The committee spent three days at the State Library in late March 1949, meeting with personnel and carefully investigating the methods and functions of the library. The first session was long and arduous, proving too much for one committee member, who “found he had overtaxed his strength and…had to retire from active participation for several months.”377

Meanwhile, the two remaining members met for four days in Chicago in late April, where they also attended a meeting of the State Library Advisory Committee on May 27. Subsequent meetings were also held with the University of Chicago Graduate Library School Institute, the University of Illinois Library School, and the Civil Service Commission in Springfield. In August 1950, the commission toured Region 6 in southern Illinois, meeting with area librarians to further study the role and perception of the State Library. Their findings were eventually published in an 88-page document with 16 pages of appendices. The final version was presented to Secretary of State Edward Barrett on March 3, 1951.378

Every aspect of the State Library was broken down and analyzed in a document that resembled a college accreditation report. Topping the list of library strengths was its Archives Division, which continued as a national leader in its field under the visionary direction of Superintendent Margaret Cross Norton. Lauding the archives as “dignified and well housed, well known and well established,” the survey commended its methods, which “have set the pattern adopted by many other states and have played an important part in the development of standard practices nationally.”379

A librarian on a State Library bookmobile sorts through circulation cards.

A librarian on a State Library bookmobile sorts through circulation cards.

The book collection of the State Library was also recognized for rapid and well-balanced growth. As a result, surveyors found “enthusiastic satisfaction” on the part of many librarians for the State Library’s ability “to meet subject requests” on demand. The library’s public relations program was also declared “outstanding” and complimented for its ability to penetrate “virtually all media of publicity.” Also commended were the library’s “many” and “well done” publications. Surveyors noted “the publicity that is given a service of the State Library is not infrequently better than the service publicized” and “often magnifies a service beyond [its] true capacity.” However, in the view of the surveyors, the library was fulfilling its six-part mission laid out in 1939. The report noted that “in general…the State Library not only has maintained services since 1939 in line with its declared purposes but has enlarged and maintained its services.”380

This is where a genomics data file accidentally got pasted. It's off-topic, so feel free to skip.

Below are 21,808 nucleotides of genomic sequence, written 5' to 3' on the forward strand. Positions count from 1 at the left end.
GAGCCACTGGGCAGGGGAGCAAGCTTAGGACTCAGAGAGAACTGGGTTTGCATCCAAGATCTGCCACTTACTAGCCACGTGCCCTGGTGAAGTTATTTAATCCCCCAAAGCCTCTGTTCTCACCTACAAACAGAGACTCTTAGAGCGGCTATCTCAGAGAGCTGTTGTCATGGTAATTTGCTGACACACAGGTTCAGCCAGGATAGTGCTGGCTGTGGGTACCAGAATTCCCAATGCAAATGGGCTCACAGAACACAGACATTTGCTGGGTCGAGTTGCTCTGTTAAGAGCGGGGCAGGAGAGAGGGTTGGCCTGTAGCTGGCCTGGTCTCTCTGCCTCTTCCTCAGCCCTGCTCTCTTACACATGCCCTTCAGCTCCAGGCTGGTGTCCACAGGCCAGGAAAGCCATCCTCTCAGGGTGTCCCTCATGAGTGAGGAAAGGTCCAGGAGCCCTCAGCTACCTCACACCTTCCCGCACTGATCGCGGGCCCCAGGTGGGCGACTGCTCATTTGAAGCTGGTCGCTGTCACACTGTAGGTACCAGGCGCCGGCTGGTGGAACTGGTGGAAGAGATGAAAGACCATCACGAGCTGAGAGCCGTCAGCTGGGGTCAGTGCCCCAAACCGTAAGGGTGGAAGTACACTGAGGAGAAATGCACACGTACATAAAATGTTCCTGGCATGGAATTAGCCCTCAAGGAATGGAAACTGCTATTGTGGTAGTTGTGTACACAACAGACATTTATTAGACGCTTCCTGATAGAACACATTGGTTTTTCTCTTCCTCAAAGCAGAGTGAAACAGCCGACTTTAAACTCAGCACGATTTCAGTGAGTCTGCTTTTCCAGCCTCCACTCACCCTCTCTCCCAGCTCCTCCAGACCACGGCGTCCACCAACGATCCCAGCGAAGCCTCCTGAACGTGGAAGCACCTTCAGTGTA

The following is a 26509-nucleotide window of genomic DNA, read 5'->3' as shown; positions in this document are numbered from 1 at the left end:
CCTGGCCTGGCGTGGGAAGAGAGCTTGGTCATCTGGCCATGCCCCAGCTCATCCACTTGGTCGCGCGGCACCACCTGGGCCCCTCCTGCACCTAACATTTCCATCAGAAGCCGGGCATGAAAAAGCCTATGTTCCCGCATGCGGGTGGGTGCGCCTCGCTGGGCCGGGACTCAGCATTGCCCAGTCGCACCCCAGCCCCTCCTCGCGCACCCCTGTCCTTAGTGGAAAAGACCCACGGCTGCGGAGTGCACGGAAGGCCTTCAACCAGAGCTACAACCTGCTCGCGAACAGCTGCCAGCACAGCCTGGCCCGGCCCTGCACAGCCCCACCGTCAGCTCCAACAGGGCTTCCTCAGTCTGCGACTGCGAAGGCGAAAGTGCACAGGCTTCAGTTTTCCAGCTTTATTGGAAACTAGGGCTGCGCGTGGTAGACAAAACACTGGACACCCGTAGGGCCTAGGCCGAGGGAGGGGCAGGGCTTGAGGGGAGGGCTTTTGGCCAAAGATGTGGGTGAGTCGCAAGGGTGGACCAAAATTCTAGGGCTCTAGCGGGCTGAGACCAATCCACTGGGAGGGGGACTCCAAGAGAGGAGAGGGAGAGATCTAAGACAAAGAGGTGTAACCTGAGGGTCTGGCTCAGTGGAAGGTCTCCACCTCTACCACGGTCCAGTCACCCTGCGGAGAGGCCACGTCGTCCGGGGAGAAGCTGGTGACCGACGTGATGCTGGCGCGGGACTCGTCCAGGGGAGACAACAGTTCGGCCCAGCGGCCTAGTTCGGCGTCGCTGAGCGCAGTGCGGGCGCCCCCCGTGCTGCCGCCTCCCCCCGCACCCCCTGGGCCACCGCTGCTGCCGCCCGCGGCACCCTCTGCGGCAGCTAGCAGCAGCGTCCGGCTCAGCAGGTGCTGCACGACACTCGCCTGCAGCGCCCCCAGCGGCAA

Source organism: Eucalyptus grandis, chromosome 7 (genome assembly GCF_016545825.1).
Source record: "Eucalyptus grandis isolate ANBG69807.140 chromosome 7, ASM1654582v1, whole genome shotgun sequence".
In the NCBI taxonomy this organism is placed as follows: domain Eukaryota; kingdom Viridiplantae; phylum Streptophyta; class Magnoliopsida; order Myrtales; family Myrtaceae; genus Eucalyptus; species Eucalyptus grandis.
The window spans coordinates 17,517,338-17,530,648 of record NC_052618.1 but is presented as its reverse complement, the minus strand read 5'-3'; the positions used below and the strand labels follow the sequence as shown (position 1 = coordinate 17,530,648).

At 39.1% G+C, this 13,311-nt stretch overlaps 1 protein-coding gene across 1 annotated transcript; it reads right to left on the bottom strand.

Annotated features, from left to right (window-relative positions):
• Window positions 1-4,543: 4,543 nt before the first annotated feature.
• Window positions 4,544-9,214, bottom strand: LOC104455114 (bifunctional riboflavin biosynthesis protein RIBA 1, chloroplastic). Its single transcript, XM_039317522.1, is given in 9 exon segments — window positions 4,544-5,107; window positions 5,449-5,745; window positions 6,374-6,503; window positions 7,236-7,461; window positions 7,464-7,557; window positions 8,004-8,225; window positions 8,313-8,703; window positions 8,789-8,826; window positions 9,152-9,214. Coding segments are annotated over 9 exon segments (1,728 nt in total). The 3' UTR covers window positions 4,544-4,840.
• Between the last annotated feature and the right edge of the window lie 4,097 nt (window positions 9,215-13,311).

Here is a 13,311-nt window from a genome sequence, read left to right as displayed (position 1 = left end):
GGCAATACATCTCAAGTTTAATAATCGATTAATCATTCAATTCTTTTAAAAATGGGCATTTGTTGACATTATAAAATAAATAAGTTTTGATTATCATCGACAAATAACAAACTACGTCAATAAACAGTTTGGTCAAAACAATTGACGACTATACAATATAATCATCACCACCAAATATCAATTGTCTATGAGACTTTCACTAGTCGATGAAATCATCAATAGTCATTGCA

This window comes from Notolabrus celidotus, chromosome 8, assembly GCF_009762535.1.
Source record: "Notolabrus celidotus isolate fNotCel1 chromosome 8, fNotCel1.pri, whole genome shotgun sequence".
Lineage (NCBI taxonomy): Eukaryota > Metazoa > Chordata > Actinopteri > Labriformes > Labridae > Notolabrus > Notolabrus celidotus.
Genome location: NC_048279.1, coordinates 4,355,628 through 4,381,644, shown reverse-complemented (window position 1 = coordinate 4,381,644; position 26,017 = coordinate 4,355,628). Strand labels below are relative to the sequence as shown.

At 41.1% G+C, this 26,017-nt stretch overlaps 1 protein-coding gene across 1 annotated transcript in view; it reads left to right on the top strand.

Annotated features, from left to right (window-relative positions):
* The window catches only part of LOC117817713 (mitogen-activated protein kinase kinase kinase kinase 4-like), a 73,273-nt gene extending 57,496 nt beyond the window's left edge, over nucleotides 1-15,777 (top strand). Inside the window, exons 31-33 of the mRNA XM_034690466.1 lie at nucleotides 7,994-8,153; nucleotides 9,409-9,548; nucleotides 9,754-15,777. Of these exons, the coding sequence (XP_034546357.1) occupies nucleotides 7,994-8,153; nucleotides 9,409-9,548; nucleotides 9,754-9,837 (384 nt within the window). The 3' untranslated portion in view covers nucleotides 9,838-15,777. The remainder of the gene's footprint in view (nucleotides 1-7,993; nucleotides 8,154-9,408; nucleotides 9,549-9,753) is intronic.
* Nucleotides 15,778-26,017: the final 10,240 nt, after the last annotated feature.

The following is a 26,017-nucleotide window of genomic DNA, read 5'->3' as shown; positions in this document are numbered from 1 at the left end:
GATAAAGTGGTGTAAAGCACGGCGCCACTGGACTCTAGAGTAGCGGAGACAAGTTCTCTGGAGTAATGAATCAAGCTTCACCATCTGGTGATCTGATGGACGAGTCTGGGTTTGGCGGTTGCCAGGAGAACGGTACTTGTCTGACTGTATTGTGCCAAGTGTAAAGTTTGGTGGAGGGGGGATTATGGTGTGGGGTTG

However, the bulk of the survey gave a more jaded view of general State Library operations. The institution was depicted as an autocratic entity whose administration treated its employees poorly and did not listen properly to the needs of the public libraries they were supposed to serve. Criticism began only a few pages into the document, beginning with Secretary of State Edward Barrett, portrayed as too concerned with political agendas. While Barrett “evidenced a genuine interest in library service,” the surveyors found “many librarians of the State individually and through their association are suspicious of his motives.” This belief “undoubtedly had a major part in creating a lack of confidence and respect for the State Library administration on the part of many librarians and others within the state.” Part of the problem was that the Secretary of State in Illinois was by law the only one in the nation who was also the State Librarian. Although the survey “found no evidence that politics [had] interfered in any fundamental way with the achievements of the Illinois State Library,” the perception of its mixing in politics hurt its professional image.381